The Unproductive Obsession with Hipster Anne Frank


I first came to the attention of Hipster Anne Frank thanks to the Forward. I don’t Tweet much and when I do, I’m not exactly looking to hook up with faux profiles. Like most pre-tech dinosaurs (currently known as “the work force”), I can barely keep up with the real friends I have through the ‘net. Most of us still catch up on each other’s news the old-fashioned way — through talking, preferably in person. I found this out this weekend when three folks I collided into at a friend’s wedding all asked me, “So, what are you doing lately?” I did not respond, “Don’t you read my Facebook?” Why not? Because that would’ve been, well, weird.


Unfortunately, most folks don’t have such a laissez-faire relationship with social media. In fact, in the world of 24 hour news and instant Internet, news agencies rely on technology to provide them with fresh material around the clock. Hence a Twitter profile for Hipster Anne Frank became big news in some big publications including Ha’aretz, The Atlantic, and Time. Jumping on the trend, Renee Ghert-Zand proffered her opinion at the Forward: “Nonetheless, I maintain that there are better ways to get young people to learn about Anne Frank’s legacy.”

There absolutely are, and by pointing out that fact, Renee Ghert-Zand has missed the point of Hipster Anne Frank. This Twitter account, as with most faux-Twitter profiles, doesn’t exist to educate or inform, but to feed off the postmodern millennial belief that everything is nothing and can therefore be manipulated at will for the ultimate currency: hits, followers, re-tweets.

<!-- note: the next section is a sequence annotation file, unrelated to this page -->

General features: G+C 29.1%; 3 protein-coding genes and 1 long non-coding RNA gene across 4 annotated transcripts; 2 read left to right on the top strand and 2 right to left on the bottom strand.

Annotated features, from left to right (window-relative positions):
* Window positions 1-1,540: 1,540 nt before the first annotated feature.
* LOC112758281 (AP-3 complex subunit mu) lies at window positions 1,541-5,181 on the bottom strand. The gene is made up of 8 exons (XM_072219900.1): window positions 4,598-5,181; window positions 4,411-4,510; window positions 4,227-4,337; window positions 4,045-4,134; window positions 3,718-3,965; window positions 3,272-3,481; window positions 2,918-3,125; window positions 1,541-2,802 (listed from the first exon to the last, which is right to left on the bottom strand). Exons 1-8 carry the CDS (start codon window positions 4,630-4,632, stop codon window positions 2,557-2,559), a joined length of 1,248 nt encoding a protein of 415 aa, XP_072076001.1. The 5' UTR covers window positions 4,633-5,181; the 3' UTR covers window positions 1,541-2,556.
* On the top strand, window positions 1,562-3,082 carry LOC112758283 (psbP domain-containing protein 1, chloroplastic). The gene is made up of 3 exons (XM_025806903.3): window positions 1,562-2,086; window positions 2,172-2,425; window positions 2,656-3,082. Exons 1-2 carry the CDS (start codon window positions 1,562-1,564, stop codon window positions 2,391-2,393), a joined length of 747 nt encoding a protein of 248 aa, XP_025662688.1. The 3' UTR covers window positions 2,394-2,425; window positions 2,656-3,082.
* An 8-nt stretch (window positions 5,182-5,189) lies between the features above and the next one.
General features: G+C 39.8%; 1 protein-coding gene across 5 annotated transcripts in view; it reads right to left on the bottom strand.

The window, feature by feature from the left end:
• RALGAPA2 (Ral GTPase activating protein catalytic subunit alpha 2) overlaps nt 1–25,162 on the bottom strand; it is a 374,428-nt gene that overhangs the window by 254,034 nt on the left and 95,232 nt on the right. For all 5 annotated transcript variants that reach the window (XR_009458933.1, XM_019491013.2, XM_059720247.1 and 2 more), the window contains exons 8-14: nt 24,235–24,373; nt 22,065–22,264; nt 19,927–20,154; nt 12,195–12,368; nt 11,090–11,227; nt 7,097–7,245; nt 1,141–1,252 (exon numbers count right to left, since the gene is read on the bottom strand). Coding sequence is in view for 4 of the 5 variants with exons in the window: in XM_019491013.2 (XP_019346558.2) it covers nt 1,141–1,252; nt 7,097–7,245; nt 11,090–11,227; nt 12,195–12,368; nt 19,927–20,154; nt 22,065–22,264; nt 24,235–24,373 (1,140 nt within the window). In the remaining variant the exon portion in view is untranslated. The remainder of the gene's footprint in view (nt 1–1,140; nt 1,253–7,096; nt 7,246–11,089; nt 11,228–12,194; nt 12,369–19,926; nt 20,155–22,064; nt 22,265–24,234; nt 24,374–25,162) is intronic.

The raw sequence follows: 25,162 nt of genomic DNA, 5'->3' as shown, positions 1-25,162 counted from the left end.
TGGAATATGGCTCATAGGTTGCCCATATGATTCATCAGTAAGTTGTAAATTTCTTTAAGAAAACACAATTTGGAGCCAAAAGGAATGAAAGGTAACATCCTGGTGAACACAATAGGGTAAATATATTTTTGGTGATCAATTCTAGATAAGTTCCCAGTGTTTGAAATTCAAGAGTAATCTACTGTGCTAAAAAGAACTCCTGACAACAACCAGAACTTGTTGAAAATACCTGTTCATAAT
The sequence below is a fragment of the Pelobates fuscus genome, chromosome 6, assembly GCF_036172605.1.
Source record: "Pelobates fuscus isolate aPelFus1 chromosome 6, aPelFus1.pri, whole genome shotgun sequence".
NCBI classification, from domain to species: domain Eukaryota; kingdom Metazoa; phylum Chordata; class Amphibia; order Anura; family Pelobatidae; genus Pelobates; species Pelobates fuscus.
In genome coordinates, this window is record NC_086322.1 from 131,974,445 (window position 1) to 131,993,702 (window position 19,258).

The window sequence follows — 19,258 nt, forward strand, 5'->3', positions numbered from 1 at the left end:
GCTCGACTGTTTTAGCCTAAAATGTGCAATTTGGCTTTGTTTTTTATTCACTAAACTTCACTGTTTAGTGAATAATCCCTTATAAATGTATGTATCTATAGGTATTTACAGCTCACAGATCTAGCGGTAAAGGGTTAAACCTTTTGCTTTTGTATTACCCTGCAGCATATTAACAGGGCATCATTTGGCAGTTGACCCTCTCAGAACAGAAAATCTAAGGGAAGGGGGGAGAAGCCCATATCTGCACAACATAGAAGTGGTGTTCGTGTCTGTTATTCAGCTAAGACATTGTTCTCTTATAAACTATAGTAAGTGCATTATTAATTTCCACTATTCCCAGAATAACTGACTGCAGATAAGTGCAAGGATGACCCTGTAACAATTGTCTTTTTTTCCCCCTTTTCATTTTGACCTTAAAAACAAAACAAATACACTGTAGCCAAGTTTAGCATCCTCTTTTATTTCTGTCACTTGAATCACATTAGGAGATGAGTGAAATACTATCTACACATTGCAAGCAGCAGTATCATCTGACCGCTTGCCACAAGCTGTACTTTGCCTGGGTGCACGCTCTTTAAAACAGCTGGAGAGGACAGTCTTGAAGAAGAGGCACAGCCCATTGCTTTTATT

“I fear that this kind of tasteless misappropriation of Anne Frank’s memory and legacy, and that of other historical personalities, will only increase now that people can hide behind Twitter handles,” Ghert-Zand remarked.

Exactly. That’s the point.


When Hipster Anne Frank reached out to the Forward, Time, Jezebel, Jewcy, Heeb and Tablet, she (or he, as the real person behind the profile is unknown) was sending a press release in the form of a snarky email. She got what she wanted — more attention. Which will, in turn, get her even more currency in the social-media market. One day, she’ll apply for an internship or even a job at one of these publications with a few thousand followers and an e-book compendium of popular ironic tweets to her credit. And because we place value in these things, she’ll land that internship or job over someone with scruples who wouldn’t dream of muckraking a murdered woman in the name of instant fame.

A few years ago the neo-Nazi movement staged a march twenty minutes from where I, at the time, co-directed a Holocaust-genocide resource center. “What are we going to do about it?” I asked my group. “We’ve found in the past that the best reaction is to ignore them” was the response I received from seasoned educational professionals. It was a frustrating response, but in the end it made sense. Unless you could pull off a Joliet Jake-style drive-through of the protest, merely showing up and shouting “boo” would garner more attention than the demonstrators were worth.


The same can be said for the folderol surrounding Hipster Anne Frank. Since the news broke on September 22, Hipster Anne Frank has gone from 49 to 440 followers and counting. Perhaps, in this instance, a Joliet Jake-style Twitterbomb is in order. However, before the righteous dare to speak out (especially from the platform of such renown publications), they should keep in mind the age old axiom: “There is no such thing as bad publicity.”

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